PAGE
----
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Jan. 17, 2002 Alaska Newspapers Inc. notes parallels between civil rights and subsistence rights

Posted: Monday, January 21, 2002

The second session of the 22nd Legislature convened Jan. 14, the day before Martin Luther King Jr.'s birthday.

The Legislature should make more than a passing note of the timing.

This year may be among the most historic in the state's civil rights history. The 60 men and women who will represent our interests in Juneau have one of the greatest opportunities the state Legislature has ever faced.

They have a chance to put to rest the dispute over Native subsistence rights that has simmered since the mid-20th century, when territorial wardens began enforcing federal fish and game laws.

The state took over subsistence management with statehood, but lost that privilege on federal lands because it wouldn't comply with the federal Alaska National Interest Lands Conservation Act, which calls for a subsistence hunting and fishing priority for rural residents.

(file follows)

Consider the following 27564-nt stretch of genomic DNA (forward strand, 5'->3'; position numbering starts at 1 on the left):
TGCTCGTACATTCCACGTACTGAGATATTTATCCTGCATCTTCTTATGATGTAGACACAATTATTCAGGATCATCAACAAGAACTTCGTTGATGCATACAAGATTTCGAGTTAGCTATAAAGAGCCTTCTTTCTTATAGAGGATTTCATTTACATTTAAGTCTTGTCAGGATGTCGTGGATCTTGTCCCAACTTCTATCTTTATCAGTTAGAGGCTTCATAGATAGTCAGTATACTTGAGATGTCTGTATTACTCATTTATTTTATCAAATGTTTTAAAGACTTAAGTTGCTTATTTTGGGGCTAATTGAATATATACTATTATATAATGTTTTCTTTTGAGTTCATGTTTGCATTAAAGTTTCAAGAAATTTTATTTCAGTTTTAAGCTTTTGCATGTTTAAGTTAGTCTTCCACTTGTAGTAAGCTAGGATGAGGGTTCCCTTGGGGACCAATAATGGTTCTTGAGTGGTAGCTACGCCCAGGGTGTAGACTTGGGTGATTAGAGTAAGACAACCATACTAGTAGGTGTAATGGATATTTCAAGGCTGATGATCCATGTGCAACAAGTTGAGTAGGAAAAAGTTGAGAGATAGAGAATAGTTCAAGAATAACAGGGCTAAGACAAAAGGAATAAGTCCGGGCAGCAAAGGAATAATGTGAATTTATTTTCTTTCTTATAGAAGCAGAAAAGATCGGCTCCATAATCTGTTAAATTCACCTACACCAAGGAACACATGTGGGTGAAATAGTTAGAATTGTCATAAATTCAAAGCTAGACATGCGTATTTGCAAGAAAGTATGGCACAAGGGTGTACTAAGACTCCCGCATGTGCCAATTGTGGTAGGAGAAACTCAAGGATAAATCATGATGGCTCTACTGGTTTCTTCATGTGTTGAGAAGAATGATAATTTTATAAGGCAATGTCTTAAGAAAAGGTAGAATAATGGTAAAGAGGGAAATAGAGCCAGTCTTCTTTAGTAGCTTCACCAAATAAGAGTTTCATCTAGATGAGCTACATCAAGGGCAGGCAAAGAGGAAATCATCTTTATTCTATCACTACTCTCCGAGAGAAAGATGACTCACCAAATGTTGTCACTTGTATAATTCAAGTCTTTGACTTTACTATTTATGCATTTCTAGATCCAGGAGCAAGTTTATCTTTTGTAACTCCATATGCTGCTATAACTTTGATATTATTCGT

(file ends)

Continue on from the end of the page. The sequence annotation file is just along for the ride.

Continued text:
The Legislature can end that long fight by finding a fair way to assure a subsistence priority for rural residents. It starts with allowing the public to vote on a constitutional amendment that would create a tiered system involving tribal co-management that gives urban subsistence users a slightly lower priority.

The state would regain control of all fish and game management, the urban-rural divide would die a fitful death after protests from hunting rights groups and the Legislature and the rest of the state could move on to other issues.

Alaska once led the nation in civil rights, 14 years before it was a state. On Feb. 16, 1945, while Alaska Natives, blacks and other minorities were working with whites for a common goal in World War II, Alaska passed the nation's first anti-discrimination law.

With some leadership in the Legislature and a creative look at an old issue, Alaska can get there again.



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